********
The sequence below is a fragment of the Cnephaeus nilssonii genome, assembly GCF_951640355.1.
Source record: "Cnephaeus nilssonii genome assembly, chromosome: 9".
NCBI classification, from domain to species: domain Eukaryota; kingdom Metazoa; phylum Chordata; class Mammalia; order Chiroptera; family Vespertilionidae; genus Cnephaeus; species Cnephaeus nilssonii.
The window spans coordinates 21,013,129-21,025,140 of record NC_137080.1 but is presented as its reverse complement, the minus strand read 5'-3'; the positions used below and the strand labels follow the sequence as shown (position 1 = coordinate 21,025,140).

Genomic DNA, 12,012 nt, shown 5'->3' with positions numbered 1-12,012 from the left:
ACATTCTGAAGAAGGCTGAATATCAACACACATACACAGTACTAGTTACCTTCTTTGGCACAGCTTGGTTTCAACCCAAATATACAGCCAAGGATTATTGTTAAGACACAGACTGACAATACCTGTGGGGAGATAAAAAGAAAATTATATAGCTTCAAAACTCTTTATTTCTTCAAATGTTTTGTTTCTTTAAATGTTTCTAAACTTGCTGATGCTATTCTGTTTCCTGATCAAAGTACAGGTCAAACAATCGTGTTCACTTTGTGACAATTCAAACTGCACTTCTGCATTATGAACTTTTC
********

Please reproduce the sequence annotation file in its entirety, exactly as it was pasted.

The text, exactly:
The sequence below is a fragment of the Cnephaeus nilssonii genome, assembly GCF_951640355.1.
Source record: "Cnephaeus nilssonii genome assembly, chromosome: 9".
NCBI classification, from domain to species: domain Eukaryota; kingdom Metazoa; phylum Chordata; class Mammalia; order Chiroptera; family Vespertilionidae; genus Cnephaeus; species Cnephaeus nilssonii.
The window spans coordinates 21,013,129-21,025,140 of record NC_137080.1 but is presented as its reverse complement, the minus strand read 5'-3'; the positions used below and the strand labels follow the sequence as shown (position 1 = coordinate 21,025,140).

Genomic DNA, 12,012 nt, shown 5'->3' with positions numbered 1-12,012 from the left:
ACATTCTGAAGAAGGCTGAATATCAACACACATACACAGTACTAGTTACCTTCTTTGGCACAGCTTGGTTTCAACCCAAATATACAGCCAAGGATTATTGTTAAGACACAGACTGACAATACCTGTGGGGAGATAAAAAGAAAATTATATAGCTTCAAAACTCTTTATTTCTTCAAATGTTTTGTTTCTTTAAATGTTTCTAAACTTGCTGATGCTATTCTGTTTCCTGATCAAAGTACAGGTCAAACAATCGTGTTCACTTTGTGACAATTCAAACTGCACTTCTGCATTATGAACTTTTC